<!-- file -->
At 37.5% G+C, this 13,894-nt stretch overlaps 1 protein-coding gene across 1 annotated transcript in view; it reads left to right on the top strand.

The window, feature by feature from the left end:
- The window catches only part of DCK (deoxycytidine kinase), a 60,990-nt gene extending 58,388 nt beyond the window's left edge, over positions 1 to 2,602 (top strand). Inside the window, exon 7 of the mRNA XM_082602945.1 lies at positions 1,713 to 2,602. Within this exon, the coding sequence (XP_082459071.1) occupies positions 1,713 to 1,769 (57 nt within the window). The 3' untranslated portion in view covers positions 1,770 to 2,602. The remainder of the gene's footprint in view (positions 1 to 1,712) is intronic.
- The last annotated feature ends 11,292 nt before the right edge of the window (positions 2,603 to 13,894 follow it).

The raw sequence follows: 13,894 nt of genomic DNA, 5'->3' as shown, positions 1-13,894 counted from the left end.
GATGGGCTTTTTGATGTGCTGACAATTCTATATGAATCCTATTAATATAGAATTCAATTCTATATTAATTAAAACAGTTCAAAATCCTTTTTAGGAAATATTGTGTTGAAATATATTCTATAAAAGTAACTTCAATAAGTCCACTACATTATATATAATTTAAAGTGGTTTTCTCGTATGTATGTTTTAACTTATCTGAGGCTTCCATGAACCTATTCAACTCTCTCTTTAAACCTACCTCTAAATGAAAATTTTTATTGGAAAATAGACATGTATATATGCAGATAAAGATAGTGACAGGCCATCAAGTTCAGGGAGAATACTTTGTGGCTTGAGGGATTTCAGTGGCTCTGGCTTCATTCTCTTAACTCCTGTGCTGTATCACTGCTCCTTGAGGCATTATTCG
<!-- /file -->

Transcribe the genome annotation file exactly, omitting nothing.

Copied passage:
At 37.5% G+C, this 13,894-nt stretch overlaps 1 protein-coding gene across 1 annotated transcript in view; it reads left to right on the top strand.

The window, feature by feature from the left end:
- The window catches only part of DCK (deoxycytidine kinase), a 60,990-nt gene extending 58,388 nt beyond the window's left edge, over positions 1 to 2,602 (top strand). Inside the window, exon 7 of the mRNA XM_082602945.1 lies at positions 1,713 to 2,602. Within this exon, the coding sequence (XP_082459071.1) occupies positions 1,713 to 1,769 (57 nt within the window). The 3' untranslated portion in view covers positions 1,770 to 2,602. The remainder of the gene's footprint in view (positions 1 to 1,712) is intronic.
- The last annotated feature ends 11,292 nt before the right edge of the window (positions 2,603 to 13,894 follow it).

The raw sequence follows: 13,894 nt of genomic DNA, 5'->3' as shown, positions 1-13,894 counted from the left end.
GATGGGCTTTTTGATGTGCTGACAATTCTATATGAATCCTATTAATATAGAATTCAATTCTATATTAATTAAAACAGTTCAAAATCCTTTTTAGGAAATATTGTGTTGAAATATATTCTATAAAAGTAACTTCAATAAGTCCACTACATTATATATAATTTAAAGTGGTTTTCTCGTATGTATGTTTTAACTTATCTGAGGCTTCCATGAACCTATTCAACTCTCTCTTTAAACCTACCTCTAAATGAAAATTTTTATTGGAAAATAGACATGTATATATGCAGATAAAGATAGTGACAGGCCATCAAGTTCAGGGAGAATACTTTGTGGCTTGAGGGATTTCAGTGGCTCTGGCTTCATTCTCTTAACTCCTGTGCTGTATCACTGCTCCTTGAGGCATTATTCG